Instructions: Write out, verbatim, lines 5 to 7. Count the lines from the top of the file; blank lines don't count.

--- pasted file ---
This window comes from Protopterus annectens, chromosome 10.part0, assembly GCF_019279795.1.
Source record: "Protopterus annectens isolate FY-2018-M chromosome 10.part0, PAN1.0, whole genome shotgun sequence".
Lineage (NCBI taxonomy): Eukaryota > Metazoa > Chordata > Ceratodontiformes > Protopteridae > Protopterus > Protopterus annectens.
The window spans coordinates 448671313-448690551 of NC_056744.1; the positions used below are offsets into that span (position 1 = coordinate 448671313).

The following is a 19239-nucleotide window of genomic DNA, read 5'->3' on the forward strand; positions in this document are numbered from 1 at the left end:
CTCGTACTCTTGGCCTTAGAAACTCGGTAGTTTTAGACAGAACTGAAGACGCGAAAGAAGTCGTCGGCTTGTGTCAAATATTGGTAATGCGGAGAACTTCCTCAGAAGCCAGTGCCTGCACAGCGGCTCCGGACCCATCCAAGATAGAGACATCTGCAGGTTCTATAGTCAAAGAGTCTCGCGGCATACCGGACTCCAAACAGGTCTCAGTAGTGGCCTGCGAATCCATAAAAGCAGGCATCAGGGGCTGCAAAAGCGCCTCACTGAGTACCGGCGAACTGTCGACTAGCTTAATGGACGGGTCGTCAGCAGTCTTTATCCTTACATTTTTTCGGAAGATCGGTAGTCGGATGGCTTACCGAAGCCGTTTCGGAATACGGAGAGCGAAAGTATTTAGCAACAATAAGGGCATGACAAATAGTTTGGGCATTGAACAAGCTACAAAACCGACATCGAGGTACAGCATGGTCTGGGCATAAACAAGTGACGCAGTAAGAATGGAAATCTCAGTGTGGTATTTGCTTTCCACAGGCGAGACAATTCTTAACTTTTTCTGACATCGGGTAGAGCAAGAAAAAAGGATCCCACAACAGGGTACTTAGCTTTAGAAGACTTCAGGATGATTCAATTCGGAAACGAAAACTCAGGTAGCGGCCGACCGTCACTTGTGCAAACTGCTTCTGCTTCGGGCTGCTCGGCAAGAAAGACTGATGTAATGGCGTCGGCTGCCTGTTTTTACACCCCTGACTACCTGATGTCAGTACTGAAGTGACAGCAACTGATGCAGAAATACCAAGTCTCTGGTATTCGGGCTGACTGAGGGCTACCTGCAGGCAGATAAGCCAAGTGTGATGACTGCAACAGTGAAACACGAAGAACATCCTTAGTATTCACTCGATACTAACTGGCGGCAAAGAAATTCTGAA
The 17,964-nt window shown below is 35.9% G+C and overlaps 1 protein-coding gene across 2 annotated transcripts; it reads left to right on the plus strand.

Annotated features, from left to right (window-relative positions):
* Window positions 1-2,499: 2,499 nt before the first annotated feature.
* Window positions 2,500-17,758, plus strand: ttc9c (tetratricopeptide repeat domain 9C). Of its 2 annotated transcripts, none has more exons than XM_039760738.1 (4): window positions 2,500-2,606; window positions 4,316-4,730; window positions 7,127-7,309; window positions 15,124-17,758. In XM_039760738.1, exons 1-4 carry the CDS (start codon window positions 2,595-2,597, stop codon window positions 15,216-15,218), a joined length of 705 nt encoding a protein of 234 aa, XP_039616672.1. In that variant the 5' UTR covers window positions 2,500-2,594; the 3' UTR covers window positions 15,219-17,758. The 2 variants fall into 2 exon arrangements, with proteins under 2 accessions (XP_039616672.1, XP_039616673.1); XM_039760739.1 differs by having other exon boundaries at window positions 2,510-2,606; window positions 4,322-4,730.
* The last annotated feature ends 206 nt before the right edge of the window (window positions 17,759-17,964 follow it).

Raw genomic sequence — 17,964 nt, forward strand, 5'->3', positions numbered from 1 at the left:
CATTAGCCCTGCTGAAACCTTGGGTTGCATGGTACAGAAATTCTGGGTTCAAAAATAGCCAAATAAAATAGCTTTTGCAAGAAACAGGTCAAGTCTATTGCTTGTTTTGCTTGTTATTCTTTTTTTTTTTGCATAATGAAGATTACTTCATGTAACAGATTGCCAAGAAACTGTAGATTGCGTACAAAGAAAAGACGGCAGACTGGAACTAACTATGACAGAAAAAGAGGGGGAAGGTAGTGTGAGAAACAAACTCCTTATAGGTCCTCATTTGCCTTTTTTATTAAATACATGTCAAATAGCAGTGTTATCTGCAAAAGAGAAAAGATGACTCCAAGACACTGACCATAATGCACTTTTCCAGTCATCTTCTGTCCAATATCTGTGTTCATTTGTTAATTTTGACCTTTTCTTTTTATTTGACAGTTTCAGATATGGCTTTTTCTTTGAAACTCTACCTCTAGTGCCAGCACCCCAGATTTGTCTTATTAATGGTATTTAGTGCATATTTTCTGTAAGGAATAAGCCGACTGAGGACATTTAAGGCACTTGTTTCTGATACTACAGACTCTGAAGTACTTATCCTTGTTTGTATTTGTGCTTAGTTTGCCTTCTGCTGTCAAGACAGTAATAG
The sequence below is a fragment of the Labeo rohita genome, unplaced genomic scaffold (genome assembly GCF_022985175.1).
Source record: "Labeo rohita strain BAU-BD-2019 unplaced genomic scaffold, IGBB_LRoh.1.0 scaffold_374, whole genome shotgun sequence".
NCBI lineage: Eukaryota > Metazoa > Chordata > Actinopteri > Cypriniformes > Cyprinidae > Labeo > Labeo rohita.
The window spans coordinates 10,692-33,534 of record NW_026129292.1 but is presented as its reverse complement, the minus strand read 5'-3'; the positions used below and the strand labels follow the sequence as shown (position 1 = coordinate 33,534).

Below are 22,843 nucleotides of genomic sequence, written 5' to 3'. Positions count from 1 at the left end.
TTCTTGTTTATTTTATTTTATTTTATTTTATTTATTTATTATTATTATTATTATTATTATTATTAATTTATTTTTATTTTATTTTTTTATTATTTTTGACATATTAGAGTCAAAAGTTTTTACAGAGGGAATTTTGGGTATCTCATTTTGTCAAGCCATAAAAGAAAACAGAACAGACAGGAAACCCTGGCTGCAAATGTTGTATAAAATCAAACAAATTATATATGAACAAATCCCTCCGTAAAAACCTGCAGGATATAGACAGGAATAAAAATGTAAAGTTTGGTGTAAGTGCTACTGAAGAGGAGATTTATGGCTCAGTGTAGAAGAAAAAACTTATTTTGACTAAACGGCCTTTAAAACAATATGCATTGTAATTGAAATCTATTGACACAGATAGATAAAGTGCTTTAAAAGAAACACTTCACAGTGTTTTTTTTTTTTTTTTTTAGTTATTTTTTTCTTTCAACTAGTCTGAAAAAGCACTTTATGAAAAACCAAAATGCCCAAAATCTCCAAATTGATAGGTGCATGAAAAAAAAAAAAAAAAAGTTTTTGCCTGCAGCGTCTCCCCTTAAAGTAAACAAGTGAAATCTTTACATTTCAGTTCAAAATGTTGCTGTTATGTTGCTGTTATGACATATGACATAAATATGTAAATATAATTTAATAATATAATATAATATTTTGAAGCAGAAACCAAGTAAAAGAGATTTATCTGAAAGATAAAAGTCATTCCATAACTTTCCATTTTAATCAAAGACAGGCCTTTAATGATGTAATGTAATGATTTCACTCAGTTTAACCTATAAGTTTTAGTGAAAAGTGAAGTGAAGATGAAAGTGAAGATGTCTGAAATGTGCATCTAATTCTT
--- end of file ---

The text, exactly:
The following is a 19239-nucleotide window of genomic DNA, read 5'->3' on the forward strand; positions in this document are numbered from 1 at the left end:
CTCGTACTCTTGGCCTTAGAAACTCGGTAGTTTTAGACAGAACTGAAGACGCGAAAGAAGTCGTCGGCTTGTGTCAAATATTGGTAATGCGGAGAACTTCCTCAGAAGCCAGTGCCTGCACAGCGGCTCCGGACCCATCCAAGATAGAGACATCTGCAGGTTCTATAGTCAAAGAGTCTCGCGGCATACCGGACTCCAAACAGGTCTCAGTAGTGGCCTGCGAATCCATAAAAGCAGGCATCAGGGGCTGCAAAAGCGCCTCACTGAGTACCGGCGAACTGTCGACTAGCTTAATGGACGGGTCGTCAGCAGTCTTTATCCTTACATTTTTTCGGAAGATCGGTAGTCGGATGGCTTACCGAAGCCGTTTCGGAATACGGAGAGCGAAAGTATTTAGCAACAATAAGGGCATGACAAATAGTTTGGGCATTGAACAAGCTACAAAACCGACATCGAGGTACAGCATGGTCTGGGCATAAACAAGTGACGCAGTAAGAATGGAAATCTCAGTGTGGTATTTGCTTTCCACAGGCGAGACAATTCTTAACTTTTTCTGACATCGGGTAGAGCAAGAAAAAAGGATCCCACAACAGGGTACTTAGCTTTAGAAGACTTCAGGATGATTCAATTCGGAAACGAAAACTCAGGTAGCGGCCGACCGTCACTTGTGCAAACTGCTTCTGCTTCGGGCTGCTCGGCAAGAAAGACTGATGTAATGGCGTCGGCTGCCTGTTTTTACACCCCTGACTACCTGATGTCAGTACTGAAGTGACAGCAACTGATGCAGAAATACCAAGTCTCTGGTATTCGGGCTGACTGAGGGCTACCTGCAGGCAGATAAGCCAAGTGTGATGACTGCAACAGTGAAACACGAAGAACATCCTTAGTATTCACTCGATACTAACTGGCGGCAAAGAAATTCTGAA
The 17,964-nt window shown below is 35.9% G+C and overlaps 1 protein-coding gene across 2 annotated transcripts; it reads left to right on the plus strand.